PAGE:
Curriculum-based measurement in writing : predicting success and estimating writing growth for English language learners and Non-English language learners

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2011-12

Authors

Porterfield, Jennifer Allison

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Abstract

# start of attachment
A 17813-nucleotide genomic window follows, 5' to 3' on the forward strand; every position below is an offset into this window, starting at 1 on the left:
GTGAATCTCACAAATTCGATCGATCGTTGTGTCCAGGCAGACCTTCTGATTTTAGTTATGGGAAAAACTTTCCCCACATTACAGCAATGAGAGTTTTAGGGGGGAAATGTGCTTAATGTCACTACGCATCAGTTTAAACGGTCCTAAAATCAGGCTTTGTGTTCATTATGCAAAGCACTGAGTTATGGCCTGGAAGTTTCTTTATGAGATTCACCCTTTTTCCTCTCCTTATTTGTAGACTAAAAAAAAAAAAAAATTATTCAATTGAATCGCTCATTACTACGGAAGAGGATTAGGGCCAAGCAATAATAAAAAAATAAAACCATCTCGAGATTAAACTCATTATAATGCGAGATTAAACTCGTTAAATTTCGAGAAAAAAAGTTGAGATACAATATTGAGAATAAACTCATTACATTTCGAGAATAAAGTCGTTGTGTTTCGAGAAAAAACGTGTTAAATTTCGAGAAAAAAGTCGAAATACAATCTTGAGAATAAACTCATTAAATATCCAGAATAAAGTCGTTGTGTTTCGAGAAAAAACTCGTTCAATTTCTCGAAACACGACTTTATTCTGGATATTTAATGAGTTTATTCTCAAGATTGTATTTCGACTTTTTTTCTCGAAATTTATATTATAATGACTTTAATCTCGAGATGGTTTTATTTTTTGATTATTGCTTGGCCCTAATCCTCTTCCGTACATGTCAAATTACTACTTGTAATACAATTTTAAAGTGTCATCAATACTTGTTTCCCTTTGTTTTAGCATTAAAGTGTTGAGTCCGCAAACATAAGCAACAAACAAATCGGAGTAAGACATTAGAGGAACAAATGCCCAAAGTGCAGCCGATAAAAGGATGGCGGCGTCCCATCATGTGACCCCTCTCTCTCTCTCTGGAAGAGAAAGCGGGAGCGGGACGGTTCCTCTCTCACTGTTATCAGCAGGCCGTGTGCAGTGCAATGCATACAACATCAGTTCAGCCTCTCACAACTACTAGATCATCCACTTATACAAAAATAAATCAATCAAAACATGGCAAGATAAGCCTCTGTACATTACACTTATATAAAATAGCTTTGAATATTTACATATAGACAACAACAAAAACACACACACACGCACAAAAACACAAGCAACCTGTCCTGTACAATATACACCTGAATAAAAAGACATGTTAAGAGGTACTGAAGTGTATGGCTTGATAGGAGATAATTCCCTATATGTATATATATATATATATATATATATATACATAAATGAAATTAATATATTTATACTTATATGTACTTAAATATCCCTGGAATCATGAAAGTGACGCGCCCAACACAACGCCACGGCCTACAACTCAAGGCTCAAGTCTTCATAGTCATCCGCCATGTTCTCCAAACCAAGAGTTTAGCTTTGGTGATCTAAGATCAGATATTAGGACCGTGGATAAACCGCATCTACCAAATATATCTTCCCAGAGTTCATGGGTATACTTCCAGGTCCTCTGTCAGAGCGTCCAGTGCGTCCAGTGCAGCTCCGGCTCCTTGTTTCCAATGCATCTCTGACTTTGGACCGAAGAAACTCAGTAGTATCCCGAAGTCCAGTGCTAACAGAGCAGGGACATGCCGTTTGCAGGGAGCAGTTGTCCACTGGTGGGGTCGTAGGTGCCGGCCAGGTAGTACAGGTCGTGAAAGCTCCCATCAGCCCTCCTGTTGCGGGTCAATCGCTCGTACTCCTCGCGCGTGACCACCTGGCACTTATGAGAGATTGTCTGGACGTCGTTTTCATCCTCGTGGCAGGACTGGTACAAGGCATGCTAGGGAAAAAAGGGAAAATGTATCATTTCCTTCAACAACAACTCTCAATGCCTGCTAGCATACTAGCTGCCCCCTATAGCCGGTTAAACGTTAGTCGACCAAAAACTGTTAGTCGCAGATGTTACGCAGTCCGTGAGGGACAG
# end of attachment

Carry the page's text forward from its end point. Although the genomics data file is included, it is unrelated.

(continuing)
Curriculum-based measurement in writing (CBM-W) has been proposed as a means of screening general education and special education students for writing difficulties and as a tool for monitoring the progress of struggling writers. CBM-W involves the administration of multiple probes of equivalent difficulty over time to monitor student progress toward academic standards (McMaster & Espin, 2007). The purpose of this study was to determine the technical adequacy of multiple CBM-W measures and how well the measures predicted writing performance. Additionally, this study examined how well CBM-W measures predicted student growth in writing over time. This study also extended the work of previous research by including a sample of 5th grade Hispanic students (n = 167), including English language learners (ELLs), former ELLs who were being monitored, ELLs with disabilities, and non-ELLs. Students were given story starters and completed narrative writing samples that were scored using words written (WW), words spelled correctly (WSC), correct word sequences (CWS), and correct minus incorrect word sequences (CIWS). The criterion measure was the Test of Written Language, Fourth Edition (TOWL-4). Results indicated inconsistent alternate-forms reliability for WW and WSC, and high alternate-forms reliability for CWS and CIWS. CWS and CIWS were the best predictors of one-time writing performance on the TOWL-4 for the overall sample, ELLs, former ELLs on first year monitor status, and ELLs with disabilities. CBM-W was not a significant predictor of student growth over time for most scoring procedures. However, a promising finding is that the scoring procedure of CWS was a significant predictor of student growth for the overall sample and for former ELLs on first year monitor status. Limitations, practical implications and future research will be discussed.

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